Writing Advice – Extraordinary Average Day

Writing Advice on Segway Experience

Life is a reoccurring boring cycle day in and day out. Writers often create elaborate fantasies that don’t happen every day, right? Wrong.

Life is filled with small moments that are much better anything on the Kardashians. Thing might be better when holding something as sexy as Kim Kardashian’s cakes (Kanye, I’m jealous. I hate you.) but there’s always something exciting to write about from your day to day experiences.

Whether you’re writing a fiction or a biography, you need to learn how to choose the best moments.


My wife and did something out of the extraordinary today. We decided to challenge Southern California’s weather to a staring contest by riding Segways. A Segway is a sexy little beast that allows you to travel up to 13 mph by shifting your weight. In Beverly Hills, you can take a tour and see the sights–you know: bums with toenails longer than my penis, teenage girls with shorts that look like panties, and tourists pointing at historical buildings and shouting, “Ooooh!”

Overall, the experience was delightful. Much finer than sipping tea and reading the Dow. It was oodles of fun, but it wasn’t anything novel worthy. However, using clips of today could make a good story.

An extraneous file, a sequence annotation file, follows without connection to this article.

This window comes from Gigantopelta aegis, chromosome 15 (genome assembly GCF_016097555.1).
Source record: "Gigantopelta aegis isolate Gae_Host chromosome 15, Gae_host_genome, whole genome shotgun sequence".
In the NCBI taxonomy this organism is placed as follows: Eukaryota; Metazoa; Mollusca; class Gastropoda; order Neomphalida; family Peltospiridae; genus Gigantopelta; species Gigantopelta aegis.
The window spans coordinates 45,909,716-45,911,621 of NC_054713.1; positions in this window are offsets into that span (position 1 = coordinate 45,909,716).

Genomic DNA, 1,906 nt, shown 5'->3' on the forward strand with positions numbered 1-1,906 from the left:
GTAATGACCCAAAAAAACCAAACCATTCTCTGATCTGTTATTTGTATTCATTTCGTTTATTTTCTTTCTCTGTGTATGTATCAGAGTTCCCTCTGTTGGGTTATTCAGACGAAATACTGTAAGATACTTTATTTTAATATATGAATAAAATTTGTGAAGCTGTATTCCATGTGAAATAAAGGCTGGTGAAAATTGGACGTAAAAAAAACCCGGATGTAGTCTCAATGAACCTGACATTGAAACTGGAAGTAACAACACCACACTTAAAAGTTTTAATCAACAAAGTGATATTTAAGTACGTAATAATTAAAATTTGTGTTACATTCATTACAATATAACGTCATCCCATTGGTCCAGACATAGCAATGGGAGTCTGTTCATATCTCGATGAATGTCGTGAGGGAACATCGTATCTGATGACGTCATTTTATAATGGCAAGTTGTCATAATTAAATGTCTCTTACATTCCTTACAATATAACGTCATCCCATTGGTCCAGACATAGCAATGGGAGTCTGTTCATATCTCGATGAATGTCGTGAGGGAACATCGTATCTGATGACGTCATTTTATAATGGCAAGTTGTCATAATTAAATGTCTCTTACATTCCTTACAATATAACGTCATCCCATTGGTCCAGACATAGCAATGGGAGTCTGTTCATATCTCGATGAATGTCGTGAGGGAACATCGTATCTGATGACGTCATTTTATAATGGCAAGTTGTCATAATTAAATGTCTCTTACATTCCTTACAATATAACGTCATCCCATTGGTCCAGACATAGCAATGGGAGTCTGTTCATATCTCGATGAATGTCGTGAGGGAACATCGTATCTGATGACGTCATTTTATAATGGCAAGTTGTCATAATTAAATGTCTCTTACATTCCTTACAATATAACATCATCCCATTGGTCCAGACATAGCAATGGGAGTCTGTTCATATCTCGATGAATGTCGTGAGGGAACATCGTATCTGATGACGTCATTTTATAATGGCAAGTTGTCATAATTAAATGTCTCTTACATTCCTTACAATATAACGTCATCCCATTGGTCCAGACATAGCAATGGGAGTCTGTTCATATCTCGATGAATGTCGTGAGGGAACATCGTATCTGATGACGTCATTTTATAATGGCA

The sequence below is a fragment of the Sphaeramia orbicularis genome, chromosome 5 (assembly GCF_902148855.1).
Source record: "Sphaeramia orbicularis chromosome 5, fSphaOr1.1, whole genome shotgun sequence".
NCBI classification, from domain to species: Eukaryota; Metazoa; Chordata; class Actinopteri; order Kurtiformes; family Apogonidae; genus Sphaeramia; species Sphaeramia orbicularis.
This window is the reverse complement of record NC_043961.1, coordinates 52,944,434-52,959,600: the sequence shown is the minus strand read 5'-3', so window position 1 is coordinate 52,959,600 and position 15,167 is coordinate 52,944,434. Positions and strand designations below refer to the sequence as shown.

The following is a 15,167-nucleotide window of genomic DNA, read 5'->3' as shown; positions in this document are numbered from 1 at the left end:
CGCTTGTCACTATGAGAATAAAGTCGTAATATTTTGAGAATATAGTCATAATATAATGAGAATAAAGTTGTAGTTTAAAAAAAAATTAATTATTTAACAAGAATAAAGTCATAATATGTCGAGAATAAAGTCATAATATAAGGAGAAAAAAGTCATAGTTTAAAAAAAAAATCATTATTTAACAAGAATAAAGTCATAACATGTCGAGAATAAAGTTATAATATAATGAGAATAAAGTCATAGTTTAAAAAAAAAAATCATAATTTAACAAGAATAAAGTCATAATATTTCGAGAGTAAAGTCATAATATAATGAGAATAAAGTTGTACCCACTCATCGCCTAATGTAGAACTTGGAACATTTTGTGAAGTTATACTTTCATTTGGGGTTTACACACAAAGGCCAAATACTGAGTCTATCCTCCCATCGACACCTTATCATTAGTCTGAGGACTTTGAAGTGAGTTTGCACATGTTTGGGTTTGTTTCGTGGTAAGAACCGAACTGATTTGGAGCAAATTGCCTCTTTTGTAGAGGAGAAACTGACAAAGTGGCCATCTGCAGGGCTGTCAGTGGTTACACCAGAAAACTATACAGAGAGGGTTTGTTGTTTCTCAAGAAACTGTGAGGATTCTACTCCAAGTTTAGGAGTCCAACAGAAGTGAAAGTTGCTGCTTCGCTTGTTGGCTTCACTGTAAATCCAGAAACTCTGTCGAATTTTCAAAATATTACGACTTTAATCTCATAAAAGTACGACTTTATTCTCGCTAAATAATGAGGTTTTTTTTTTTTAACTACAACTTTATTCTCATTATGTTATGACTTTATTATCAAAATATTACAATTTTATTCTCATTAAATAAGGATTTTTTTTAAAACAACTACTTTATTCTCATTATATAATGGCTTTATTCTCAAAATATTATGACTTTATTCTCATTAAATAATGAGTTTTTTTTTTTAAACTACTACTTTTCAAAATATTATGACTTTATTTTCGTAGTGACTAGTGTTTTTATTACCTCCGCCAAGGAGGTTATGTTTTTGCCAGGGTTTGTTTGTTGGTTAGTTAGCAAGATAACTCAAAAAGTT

Writing Advice – Take What You Need

I can’t make a novel out of my Segway experience, but I could write around 2000 words about the people I met, conversations I had, and the heart racing experience of zipping through the alleyways. All I need to do is relate my experience to the overall theme of the book.

Because I was with my wife, that theme would have to be romance. I’d need to use that experience to strengthen the characters’ bond. Moments like these are great in novels if you place it right before  a conflict. There are two things I could do:

1. Build the relationship on the tour then come home to a serious conflict like the lights are cut off and my ex-wife is at the front door begging me to take her back.

2. Build the relationship, but on the way home have one character learn about something that they want to keep secret from their partner. For example, have my wife learn that she’s been impregnated by the midget she slept with after her best friend’s wedding…I was wonder where she was during the cake cutting.

The second option is much more interesting because it allows the reader to think, “Oh no! That damn midget is spoiling all the fun they just had. If it wasn’t for him…” That’s what you want, the reader should feel a connection based on the characters’ experiences.

As a writer you should build relationships and tear them slowly. Make the reader anticipate the good and the bad.

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